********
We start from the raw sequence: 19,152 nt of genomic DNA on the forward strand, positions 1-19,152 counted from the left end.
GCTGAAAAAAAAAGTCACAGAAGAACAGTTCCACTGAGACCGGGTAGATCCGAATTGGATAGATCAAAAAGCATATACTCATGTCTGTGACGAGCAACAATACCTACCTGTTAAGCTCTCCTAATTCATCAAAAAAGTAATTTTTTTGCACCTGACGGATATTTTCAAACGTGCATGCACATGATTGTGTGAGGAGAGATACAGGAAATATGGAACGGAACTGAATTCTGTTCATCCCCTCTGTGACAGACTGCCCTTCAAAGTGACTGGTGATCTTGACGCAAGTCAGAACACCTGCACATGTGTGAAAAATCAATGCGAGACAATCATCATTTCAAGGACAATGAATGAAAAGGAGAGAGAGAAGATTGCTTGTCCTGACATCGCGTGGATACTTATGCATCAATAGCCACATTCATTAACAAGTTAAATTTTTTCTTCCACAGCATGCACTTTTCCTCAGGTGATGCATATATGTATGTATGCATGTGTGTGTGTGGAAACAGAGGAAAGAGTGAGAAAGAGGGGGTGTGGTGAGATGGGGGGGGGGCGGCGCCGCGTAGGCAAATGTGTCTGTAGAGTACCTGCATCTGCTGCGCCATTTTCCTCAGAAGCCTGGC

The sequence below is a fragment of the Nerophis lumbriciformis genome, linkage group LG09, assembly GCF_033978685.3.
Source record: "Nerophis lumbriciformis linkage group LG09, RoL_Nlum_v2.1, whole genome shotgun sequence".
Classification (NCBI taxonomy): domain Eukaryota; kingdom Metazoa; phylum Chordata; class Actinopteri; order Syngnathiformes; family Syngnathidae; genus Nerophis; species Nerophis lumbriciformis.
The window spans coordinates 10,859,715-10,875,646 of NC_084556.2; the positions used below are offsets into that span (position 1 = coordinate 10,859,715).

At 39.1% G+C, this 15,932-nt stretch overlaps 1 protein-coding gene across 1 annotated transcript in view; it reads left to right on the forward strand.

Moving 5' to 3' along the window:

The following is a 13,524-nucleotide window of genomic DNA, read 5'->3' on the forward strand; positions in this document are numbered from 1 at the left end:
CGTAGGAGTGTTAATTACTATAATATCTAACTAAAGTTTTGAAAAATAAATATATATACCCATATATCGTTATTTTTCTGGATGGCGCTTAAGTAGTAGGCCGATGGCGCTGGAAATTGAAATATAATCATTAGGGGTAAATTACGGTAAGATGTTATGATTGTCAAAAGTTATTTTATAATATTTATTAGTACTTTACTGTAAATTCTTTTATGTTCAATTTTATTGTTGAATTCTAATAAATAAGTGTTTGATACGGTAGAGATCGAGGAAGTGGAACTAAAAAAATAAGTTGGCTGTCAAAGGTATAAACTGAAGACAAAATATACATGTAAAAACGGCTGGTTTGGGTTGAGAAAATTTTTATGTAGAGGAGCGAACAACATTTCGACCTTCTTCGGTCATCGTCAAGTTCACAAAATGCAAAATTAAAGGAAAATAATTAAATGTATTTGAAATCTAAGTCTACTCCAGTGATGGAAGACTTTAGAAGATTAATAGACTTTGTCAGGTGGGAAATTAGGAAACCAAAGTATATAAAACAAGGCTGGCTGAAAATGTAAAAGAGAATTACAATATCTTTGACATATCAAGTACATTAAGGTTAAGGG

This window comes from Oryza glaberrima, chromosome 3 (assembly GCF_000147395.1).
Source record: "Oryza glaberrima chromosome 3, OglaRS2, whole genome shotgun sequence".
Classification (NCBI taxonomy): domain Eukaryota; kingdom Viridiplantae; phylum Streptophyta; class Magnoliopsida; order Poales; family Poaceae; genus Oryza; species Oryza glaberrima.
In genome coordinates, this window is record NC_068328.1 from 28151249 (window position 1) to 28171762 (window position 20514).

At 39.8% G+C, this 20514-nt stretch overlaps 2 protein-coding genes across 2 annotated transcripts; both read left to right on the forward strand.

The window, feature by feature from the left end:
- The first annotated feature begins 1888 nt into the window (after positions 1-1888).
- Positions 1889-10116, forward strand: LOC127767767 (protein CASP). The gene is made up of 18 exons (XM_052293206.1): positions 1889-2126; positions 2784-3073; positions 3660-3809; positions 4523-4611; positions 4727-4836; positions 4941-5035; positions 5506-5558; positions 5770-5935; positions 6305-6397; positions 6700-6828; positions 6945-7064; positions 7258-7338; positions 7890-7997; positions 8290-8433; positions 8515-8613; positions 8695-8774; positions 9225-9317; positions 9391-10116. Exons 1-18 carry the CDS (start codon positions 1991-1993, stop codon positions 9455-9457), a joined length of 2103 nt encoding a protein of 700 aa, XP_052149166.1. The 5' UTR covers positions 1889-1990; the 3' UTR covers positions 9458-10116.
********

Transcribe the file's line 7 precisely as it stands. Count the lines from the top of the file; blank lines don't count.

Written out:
At 39.1% G+C, this 15,932-nt stretch overlaps 1 protein-coding gene across 1 annotated transcript in view; it reads left to right on the forward strand.